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Recommendations from Pocket Users

M.G. Siegler

Shared December 27, 2015

As many stars as there are in our galaxy (100 – 400 billion), there are roughly an equal number of galaxies in the observable universe—so for every star in the colossal Milky Way, there’s a whole galaxy out there. All together, that comes out to the typically quoted range of between 1022 and 1024 total stars, which means that for every grain of sand on every beach on Earth, there are 10,000 stars out there.

Casey Newton

Shared January 1, 2016

Start the year by blowing your own mind regarding the place of humankind in the universe.

As we continue along with our possibly-futile search for extraterrestrial intelligence, I’m not really sure what I’m rooting for. Frankly, learning either that we’re officially alone in the universe or that we’re officially joined by others would be creepy, which is a theme with all of the surreal storylines listed above—whatever the truth actually is, it’s mindblowing.

Tom Voûte tom at voute .org

Shared May 7, 2016

I love Waitbutwhy.com

Michael Sippey

Shared March 5, 2016

Pro tip I wish someone had told me: read this stoned.

given that my normal outlook is that humanity is a lonely orphan on a tiny rock in the middle of a desolate universe, the humbling fact that we’re probably not as smart as we think we are, and the possibility that a lot of what we’re sure about might be wrong, sounds wonderful.

Nat Friedman

Shared May 7, 2016

The best summary of the Fermi Paradox and its possible solutions I've ever read.

Adam Debreczeni

Shared January 22, 2016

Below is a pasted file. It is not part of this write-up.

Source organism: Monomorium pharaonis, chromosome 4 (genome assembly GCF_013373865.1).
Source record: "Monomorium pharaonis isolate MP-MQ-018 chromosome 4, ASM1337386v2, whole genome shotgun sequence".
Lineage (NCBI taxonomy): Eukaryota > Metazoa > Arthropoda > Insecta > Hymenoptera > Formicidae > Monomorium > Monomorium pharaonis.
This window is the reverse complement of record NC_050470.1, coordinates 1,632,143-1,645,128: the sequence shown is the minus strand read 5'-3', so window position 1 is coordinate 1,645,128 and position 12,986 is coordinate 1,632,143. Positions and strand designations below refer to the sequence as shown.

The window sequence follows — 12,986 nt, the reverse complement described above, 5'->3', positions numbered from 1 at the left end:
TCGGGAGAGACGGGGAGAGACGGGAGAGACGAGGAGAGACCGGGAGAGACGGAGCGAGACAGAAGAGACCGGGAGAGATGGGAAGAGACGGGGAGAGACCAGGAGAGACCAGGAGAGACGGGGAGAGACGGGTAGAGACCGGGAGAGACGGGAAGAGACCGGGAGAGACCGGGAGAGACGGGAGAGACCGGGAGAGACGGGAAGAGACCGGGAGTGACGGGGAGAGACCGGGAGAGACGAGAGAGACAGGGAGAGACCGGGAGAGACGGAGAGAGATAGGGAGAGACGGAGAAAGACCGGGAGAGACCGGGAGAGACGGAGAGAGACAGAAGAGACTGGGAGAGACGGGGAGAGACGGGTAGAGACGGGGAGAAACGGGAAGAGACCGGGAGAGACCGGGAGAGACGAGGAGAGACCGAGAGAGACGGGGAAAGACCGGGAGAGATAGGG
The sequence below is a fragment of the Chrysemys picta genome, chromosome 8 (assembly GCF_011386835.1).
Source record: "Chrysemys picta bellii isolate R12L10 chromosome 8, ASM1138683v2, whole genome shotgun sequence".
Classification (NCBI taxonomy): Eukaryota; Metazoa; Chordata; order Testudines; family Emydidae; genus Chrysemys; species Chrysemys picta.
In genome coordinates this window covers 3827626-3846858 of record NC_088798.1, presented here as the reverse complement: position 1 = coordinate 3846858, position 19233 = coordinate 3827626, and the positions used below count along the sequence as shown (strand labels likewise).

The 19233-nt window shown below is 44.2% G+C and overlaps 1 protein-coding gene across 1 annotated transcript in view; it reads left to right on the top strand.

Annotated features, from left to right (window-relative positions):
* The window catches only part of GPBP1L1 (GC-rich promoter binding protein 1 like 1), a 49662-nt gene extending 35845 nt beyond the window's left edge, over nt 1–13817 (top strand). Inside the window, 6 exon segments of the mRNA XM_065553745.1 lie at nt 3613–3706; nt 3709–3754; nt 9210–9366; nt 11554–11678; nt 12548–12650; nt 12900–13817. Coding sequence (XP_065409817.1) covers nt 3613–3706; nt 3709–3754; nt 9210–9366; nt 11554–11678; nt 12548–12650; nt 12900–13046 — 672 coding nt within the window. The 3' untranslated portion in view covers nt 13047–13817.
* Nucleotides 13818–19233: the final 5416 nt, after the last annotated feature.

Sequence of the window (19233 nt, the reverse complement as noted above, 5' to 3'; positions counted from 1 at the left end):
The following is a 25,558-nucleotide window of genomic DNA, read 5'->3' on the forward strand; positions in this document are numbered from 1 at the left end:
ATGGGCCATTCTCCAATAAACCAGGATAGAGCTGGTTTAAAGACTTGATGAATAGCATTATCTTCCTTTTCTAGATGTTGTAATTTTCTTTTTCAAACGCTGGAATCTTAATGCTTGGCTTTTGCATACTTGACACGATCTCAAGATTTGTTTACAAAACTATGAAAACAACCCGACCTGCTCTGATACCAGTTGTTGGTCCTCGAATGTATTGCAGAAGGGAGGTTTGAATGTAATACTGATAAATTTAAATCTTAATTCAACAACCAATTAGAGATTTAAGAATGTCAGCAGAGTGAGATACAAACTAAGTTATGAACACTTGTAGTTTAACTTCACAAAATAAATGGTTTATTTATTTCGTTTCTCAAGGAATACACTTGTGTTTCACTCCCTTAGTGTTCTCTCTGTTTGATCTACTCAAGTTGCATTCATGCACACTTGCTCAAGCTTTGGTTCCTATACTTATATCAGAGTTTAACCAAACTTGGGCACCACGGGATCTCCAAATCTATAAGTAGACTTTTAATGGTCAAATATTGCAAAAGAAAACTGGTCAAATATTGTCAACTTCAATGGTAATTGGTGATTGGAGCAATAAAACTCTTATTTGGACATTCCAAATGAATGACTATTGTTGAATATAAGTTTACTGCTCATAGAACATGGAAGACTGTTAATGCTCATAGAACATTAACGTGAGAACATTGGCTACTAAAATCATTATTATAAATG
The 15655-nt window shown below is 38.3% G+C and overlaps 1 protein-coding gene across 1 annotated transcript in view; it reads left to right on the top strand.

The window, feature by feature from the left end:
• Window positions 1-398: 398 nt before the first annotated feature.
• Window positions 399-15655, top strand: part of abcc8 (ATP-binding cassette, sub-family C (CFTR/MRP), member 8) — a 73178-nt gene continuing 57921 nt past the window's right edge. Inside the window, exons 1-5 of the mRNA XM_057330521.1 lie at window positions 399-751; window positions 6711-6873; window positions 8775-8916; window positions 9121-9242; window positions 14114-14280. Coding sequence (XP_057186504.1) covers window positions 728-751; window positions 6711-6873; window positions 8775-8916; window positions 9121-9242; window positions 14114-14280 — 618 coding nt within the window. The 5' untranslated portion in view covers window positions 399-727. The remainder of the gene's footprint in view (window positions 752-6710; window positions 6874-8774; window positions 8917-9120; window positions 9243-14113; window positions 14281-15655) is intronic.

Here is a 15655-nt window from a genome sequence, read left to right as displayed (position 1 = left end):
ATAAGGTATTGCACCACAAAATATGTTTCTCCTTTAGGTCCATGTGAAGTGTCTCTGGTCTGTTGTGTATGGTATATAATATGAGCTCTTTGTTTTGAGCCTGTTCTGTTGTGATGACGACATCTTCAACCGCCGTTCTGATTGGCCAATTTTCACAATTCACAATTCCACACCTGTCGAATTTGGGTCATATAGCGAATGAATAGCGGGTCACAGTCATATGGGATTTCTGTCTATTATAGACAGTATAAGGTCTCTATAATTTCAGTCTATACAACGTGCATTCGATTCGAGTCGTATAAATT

Good late night read.

Omar Shahine

Shared May 22, 2016

Another awesome post from Tim. Are we alone?

Benjamin Tincq

Shared January 18, 2016

The Fermi Paradox, or "are we the only intelligent beings in the universe" ?

Benjamin Tincq

Shared January 18, 2016

The Fermi Paradox, or "are we the only intelligent beings in the universe" ?

Aatman Shah

Shared January 19, 2017

where are we?

That said, given that my normal outlook is that humanity is a lonely orphan on a tiny rock in the middle of a desolate universe, the humbling fact that we’re probably not as smart as we think we are, and the possibility that a lot of what we’re sure about might be wrong, sounds wonderful. It opens the door just a crack that maybe, just maybe, there might be more to the story than we realize.

Boy Ettema

Shared November 27, 2016

Great article on the silence of the universe.

Petro Nek

Shared January 5, 2016

Може то зробити переклад-адаптацію статті

Anshul Roy

Shared August 21, 2016

A very fascinating read.

Chris Jones

Shared December 9, 2015

Old Tim Urban favorite.

Nick Firoozye

Shared January 29, 2016

Really thought provoking.

Arthur Swiniarski

Shared May 4, 2016

The Fermi Paradox also leaves me with a deep humbling

Eli Glasner

Shared September 5, 2016

If you're looking for a bigger perspective on things ;)

Fergus Ryan

Shared May 19, 2016

Louis Grenier put me on to this, great thoughts on whether we're alone or not...
I've used The Fermi Paradox when discussing the relative danger in MMA.